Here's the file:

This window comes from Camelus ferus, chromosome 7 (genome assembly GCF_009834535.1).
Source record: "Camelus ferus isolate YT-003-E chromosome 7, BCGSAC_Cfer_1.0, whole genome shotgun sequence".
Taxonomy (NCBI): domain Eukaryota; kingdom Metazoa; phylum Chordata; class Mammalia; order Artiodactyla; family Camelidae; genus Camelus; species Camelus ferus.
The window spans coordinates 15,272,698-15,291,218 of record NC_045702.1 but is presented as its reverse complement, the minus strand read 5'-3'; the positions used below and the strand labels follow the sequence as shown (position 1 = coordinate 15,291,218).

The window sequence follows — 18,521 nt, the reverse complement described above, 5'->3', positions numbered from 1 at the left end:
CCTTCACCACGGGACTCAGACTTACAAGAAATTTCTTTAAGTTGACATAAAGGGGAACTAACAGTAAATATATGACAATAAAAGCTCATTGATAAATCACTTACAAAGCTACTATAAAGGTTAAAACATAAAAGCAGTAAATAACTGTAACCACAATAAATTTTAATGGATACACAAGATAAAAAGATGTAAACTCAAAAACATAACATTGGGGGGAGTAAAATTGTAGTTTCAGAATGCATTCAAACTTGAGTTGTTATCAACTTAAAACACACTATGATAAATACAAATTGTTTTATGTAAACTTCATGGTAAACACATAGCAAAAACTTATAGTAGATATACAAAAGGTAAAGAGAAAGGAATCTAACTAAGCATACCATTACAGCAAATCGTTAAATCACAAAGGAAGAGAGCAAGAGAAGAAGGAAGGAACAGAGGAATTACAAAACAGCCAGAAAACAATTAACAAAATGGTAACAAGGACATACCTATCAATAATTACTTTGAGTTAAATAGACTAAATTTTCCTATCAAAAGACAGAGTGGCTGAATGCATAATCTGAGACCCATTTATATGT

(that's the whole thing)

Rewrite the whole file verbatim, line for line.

This window comes from Camelus ferus, chromosome 7 (genome assembly GCF_009834535.1).
Source record: "Camelus ferus isolate YT-003-E chromosome 7, BCGSAC_Cfer_1.0, whole genome shotgun sequence".
Taxonomy (NCBI): domain Eukaryota; kingdom Metazoa; phylum Chordata; class Mammalia; order Artiodactyla; family Camelidae; genus Camelus; species Camelus ferus.
The window spans coordinates 15,272,698-15,291,218 of record NC_045702.1 but is presented as its reverse complement, the minus strand read 5'-3'; the positions used below and the strand labels follow the sequence as shown (position 1 = coordinate 15,291,218).

The window sequence follows — 18,521 nt, the reverse complement described above, 5'->3', positions numbered from 1 at the left end:
CCTTCACCACGGGACTCAGACTTACAAGAAATTTCTTTAAGTTGACATAAAGGGGAACTAACAGTAAATATATGACAATAAAAGCTCATTGATAAATCACTTACAAAGCTACTATAAAGGTTAAAACATAAAAGCAGTAAATAACTGTAACCACAATAAATTTTAATGGATACACAAGATAAAAAGATGTAAACTCAAAAACATAACATTGGGGGGAGTAAAATTGTAGTTTCAGAATGCATTCAAACTTGAGTTGTTATCAACTTAAAACACACTATGATAAATACAAATTGTTTTATGTAAACTTCATGGTAAACACATAGCAAAAACTTATAGTAGATATACAAAAGGTAAAGAGAAAGGAATCTAACTAAGCATACCATTACAGCAAATCGTTAAATCACAAAGGAAGAGAGCAAGAGAAGAAGGAAGGAACAGAGGAATTACAAAACAGCCAGAAAACAATTAACAAAATGGTAACAAGGACATACCTATCAATAATTACTTTGAGTTAAATAGACTAAATTTTCCTATCAAAAGACAGAGTGGCTGAATGCATAATCTGAGACCCATTTATATGT